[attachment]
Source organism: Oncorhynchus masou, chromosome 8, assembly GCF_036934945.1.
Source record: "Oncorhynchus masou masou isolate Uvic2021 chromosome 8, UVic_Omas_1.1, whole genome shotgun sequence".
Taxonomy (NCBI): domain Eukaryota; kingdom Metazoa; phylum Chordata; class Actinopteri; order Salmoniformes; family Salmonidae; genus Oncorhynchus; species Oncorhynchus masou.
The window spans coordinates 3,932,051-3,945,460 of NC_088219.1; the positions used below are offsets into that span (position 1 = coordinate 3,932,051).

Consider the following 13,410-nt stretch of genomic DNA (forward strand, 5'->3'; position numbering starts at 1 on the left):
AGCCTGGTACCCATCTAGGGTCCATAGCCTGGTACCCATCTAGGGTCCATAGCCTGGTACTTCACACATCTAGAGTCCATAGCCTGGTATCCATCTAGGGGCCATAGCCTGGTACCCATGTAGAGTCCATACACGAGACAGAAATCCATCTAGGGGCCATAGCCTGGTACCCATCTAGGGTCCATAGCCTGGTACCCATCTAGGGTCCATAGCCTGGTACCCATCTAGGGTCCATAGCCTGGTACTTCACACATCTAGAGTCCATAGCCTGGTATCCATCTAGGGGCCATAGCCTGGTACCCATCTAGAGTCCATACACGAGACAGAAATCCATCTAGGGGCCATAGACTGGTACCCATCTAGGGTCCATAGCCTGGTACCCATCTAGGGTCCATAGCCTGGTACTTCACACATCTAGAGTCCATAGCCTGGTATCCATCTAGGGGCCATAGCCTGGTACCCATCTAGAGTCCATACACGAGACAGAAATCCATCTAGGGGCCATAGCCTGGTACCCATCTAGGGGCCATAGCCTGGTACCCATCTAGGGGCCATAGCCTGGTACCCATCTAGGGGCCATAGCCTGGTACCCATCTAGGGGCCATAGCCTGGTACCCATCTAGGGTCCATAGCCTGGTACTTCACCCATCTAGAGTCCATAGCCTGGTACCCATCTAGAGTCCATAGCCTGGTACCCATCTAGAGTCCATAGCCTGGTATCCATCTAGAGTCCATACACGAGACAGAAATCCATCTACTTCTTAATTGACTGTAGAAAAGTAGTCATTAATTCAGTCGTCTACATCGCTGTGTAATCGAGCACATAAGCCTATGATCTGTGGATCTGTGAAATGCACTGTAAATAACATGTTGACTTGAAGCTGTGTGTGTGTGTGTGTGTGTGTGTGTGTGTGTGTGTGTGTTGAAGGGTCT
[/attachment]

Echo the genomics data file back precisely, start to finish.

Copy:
Source organism: Oncorhynchus masou, chromosome 8, assembly GCF_036934945.1.
Source record: "Oncorhynchus masou masou isolate Uvic2021 chromosome 8, UVic_Omas_1.1, whole genome shotgun sequence".
Taxonomy (NCBI): domain Eukaryota; kingdom Metazoa; phylum Chordata; class Actinopteri; order Salmoniformes; family Salmonidae; genus Oncorhynchus; species Oncorhynchus masou.
The window spans coordinates 3,932,051-3,945,460 of NC_088219.1; the positions used below are offsets into that span (position 1 = coordinate 3,932,051).

Consider the following 13,410-nt stretch of genomic DNA (forward strand, 5'->3'; position numbering starts at 1 on the left):
AGCCTGGTACCCATCTAGGGTCCATAGCCTGGTACCCATCTAGGGTCCATAGCCTGGTACTTCACACATCTAGAGTCCATAGCCTGGTATCCATCTAGGGGCCATAGCCTGGTACCCATGTAGAGTCCATACACGAGACAGAAATCCATCTAGGGGCCATAGCCTGGTACCCATCTAGGGTCCATAGCCTGGTACCCATCTAGGGTCCATAGCCTGGTACCCATCTAGGGTCCATAGCCTGGTACTTCACACATCTAGAGTCCATAGCCTGGTATCCATCTAGGGGCCATAGCCTGGTACCCATCTAGAGTCCATACACGAGACAGAAATCCATCTAGGGGCCATAGACTGGTACCCATCTAGGGTCCATAGCCTGGTACCCATCTAGGGTCCATAGCCTGGTACTTCACACATCTAGAGTCCATAGCCTGGTATCCATCTAGGGGCCATAGCCTGGTACCCATCTAGAGTCCATACACGAGACAGAAATCCATCTAGGGGCCATAGCCTGGTACCCATCTAGGGGCCATAGCCTGGTACCCATCTAGGGGCCATAGCCTGGTACCCATCTAGGGGCCATAGCCTGGTACCCATCTAGGGGCCATAGCCTGGTACCCATCTAGGGTCCATAGCCTGGTACTTCACCCATCTAGAGTCCATAGCCTGGTACCCATCTAGAGTCCATAGCCTGGTACCCATCTAGAGTCCATAGCCTGGTATCCATCTAGAGTCCATACACGAGACAGAAATCCATCTACTTCTTAATTGACTGTAGAAAAGTAGTCATTAATTCAGTCGTCTACATCGCTGTGTAATCGAGCACATAAGCCTATGATCTGTGGATCTGTGAAATGCACTGTAAATAACATGTTGACTTGAAGCTGTGTGTGTGTGTGTGTGTGTGTGTGTGTGTGTGTGTGTGTTGAAGGGTCT